This article illustrates the impact of generic differences and changes in the social and political context on the use of emotion concepts such as love and passion in selected Urdu novels from 1869 until 1945. While Nazir Ahmad (1830/31–1912) and Rashid-ul Khairi (1868–1936) in their domestic novels tend to stress the control of passions, particularly in familial relationships, Abdul Halim Sharar (1860–1926) in his Islamic novels/historical romances allows for romantic attraction and propagates religious fervor, bringing him closer to the emotion vocabulary used in contemporary Urdu journalism. This format was later expanded by Nasim Hijazi (1914–1996), who sought to strengthen the enthusiasm of fellow Muslims in their fight for Pakistan. In this highly popular genre strong feelings and passions serve to arouse intense feeling for the Muslim community.
The most deceitful aspect of Gerald Feldman’s commentary on my
book is his tacit claim that he is engaged in something other than
character assassination. As in other academic jihads he has pursued in
the past, Feldman’s most effective weapon has been his capacity for
ad hominem attack. Straightforward debate concerning disputed historical
evidence is considerably further down his list.
Yehoudah Shenhav, Ha-yehudim-‘Aravim: Leumiyut, Dat, Etniyut (The Arab-Jews: Nationalism, Religion, Ethnicity) Review by Zvi Ben-Dor Benite
Uri Ram, The Globalization of Israel: McWorld in Tel Aviv, Jihad in Jerusalem Review by Dani Filc
Dan Bavly, Dreams and Missed Opportunities, 1967–1973 Review by Moshe Ma’oz
Risa Domb, Identity and Modern Israeli Literature Review by Yaakova Sacerdoti
Steven V. Mazie, Israel’s Higher Law: Religion and Liberal Democracy in the Jewish State Review by Chaim I. Waxman
On 4 February 2005, Giuliana Sgrena, the correspondent of Il Manifesto
in Baghdad, was kidnapped by Islamic Jihad, who asked for
the withdrawal of Italian troops within 72 hours. On 4 March, Nicola
Calipari, an official of the SISMI (Military Intelligence and Security
Service) that ran the operation to liberate the Italian journalist, died
under “friendly fire” at an American checkpoint while he was accompanying
Sgrena to the Baghdad airport. On 29 April, a joint statement
was issued by the Italian Ministry of Foreign Affairs and the American
State Department stating that the two countries “have not reached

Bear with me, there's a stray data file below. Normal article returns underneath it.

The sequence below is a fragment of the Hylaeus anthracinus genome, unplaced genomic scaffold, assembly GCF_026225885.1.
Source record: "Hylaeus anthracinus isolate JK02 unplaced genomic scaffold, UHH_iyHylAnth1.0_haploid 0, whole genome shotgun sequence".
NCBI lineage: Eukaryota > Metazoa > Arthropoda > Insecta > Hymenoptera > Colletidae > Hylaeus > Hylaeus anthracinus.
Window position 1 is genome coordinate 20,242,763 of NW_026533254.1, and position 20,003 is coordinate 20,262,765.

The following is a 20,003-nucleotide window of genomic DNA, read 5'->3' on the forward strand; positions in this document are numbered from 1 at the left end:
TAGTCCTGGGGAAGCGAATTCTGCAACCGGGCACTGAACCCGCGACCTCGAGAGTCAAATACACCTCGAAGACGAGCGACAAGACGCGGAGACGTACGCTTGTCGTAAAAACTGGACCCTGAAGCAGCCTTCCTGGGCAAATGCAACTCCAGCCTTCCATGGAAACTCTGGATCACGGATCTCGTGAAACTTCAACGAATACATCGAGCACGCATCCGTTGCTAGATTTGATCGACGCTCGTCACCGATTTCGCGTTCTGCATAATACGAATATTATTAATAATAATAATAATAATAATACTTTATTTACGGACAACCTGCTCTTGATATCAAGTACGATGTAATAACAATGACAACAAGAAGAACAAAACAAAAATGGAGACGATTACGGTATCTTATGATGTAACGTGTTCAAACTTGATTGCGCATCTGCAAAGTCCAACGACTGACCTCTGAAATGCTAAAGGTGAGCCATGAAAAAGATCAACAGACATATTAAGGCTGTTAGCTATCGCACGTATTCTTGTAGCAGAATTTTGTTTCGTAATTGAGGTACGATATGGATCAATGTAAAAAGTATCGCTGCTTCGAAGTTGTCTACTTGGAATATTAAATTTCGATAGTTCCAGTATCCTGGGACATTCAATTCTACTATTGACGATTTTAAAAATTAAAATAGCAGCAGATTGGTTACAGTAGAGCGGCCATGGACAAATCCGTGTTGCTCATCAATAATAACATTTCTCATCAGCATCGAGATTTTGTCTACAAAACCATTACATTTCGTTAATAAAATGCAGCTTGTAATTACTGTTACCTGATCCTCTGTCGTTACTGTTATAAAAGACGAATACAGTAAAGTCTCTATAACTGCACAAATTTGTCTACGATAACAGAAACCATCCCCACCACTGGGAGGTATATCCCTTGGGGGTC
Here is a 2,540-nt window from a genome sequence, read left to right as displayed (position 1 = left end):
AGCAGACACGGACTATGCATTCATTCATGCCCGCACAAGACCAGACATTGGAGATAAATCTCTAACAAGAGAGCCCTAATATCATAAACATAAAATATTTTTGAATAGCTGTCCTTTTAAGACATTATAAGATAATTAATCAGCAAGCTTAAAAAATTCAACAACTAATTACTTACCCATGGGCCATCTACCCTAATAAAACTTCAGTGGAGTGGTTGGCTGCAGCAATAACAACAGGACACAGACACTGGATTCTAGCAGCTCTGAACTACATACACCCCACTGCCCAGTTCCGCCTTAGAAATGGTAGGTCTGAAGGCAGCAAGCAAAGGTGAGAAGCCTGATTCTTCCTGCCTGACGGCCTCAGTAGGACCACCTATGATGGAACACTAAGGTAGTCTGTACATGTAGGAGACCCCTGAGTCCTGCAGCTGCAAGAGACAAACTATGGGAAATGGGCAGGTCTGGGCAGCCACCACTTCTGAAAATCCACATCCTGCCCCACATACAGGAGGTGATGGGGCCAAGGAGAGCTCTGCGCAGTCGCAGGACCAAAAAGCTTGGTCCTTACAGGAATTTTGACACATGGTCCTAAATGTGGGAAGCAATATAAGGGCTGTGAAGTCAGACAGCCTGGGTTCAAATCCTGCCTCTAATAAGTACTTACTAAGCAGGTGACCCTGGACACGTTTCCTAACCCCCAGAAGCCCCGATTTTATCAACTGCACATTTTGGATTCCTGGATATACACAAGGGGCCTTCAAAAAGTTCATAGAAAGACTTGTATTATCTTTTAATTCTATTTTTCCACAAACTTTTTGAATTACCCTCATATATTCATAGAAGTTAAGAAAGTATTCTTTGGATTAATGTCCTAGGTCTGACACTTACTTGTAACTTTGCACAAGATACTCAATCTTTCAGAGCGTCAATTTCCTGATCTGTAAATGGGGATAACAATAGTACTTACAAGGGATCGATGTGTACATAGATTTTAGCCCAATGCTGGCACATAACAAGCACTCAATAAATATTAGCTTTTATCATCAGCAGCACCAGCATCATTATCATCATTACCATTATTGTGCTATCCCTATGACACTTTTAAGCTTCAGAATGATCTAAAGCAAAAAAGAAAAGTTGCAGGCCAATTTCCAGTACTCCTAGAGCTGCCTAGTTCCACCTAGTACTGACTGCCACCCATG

shared final conclusions” as to what happened.
Notes de recherche sur la trajectoire sociale de Zacarias Moussaoui
Stéphane Beaud and Olivier Masclet
La France découvre, au lendemain des attentats du 11 septembre 2001 et de la guerre en Afghanistan, qu’elle a couvé en son sein des jeunes, nés ou élevés dans le pays, qui sont devenus des soldats de l’islamisme radical. Antoine Sfeir, directeur des Cahiers de l’Orient, estime à 150 le nombre de jeunes Français qui seraient impliqués dans les réseaux islamistes proches de Al Quaïda. Le plus connu d’entre eux, Zacarias Moussaoui, 33 ans, fiché depuis 1999 par la Direction de la Surveillance du Territoire (D.S.T.) comme « susceptible d’appartenir au Jihad international », est soupçonné d’être le vingtième pirate de l’air des attentats du 11 septembre 2001. Emprisonné aux États-Unis, il risque la peine de mort. On peut aussi citer Djamel Beghal, arrêté à Dubaï en juillet 2001, et son adjoint Kamel Daoudi, 27 ans, informaticien de formation, tous deux d’origine algérienne et également suspectés d’appartenir au même réseau Al Quaïda.
The Banning of Islamic Head Scarves in French Public Schools
Joan W. Scott
The events that became known as the affaires de foulard began on 3 October 1989, when three Muslim girls who refused to remove their head scarves were expelled from their middle school in the town of Creil, about thirty miles outside of Paris. The headmaster, Eugène Chenière, claimed he was acting to enforce laïcité––the French version of secularism. According to Chenière, laïcité–– a concept whose meaning would be furiously debated in the months and years that followed––was an inviolable and transparent principle, one of the pillars of republican universalism. The school was the cradle of laïcité, the place where the values of the French republic were nurtured and inculcated. It was, therefore, in the public schools that France had to hold the line against what he later termed “the insidious jihad.”
W. S. F. Pickering
Prolegomena Four caveats have to be entered at the outset. The first is that the term persecution is hard to define in a way that covers phenomena which some scholars would want to include, especially in the light of recent historical events. One calls to mind words commonly associated with phenomena of the past - martyrdom, massacre, torture, jihad. But in modern times further terms are crying for inclusion in a definition of persecution - the Holocaust, ethnic cleansing, genocide, communal violence, physical abuse, the violation of human rights. The task of trying to find a definition of persecution which would cover these and other terms is complex and demanding. It raises such difficult issues that some might want to argue that the diverse nature of phenomena that could be included under the concept of persecution makes the task of definition impossible. Indeed, the word persecution, some might go so far as to assert, is best abandoned as a workable concept. Since these issues are so large, they have to receive special attention which is beyond the scope of this paper.
Kim Knibbe, Brenda Bartelink, Jelle Wiering, Karin B. Neutel, Marian Burchardt and Joan Wallach Scott
, Orientalism and Multicultural Citizenship in the Netherlands .” Sociology 44 ( 5 ): 962 – 979 . Sims , Alexandra . 2016 . “ Far-Right Dutch Politician, Geert Wilders, Says Male Refugees Must Be Kept in ‘Asylum Camps’ to Stop a’sexual Jihad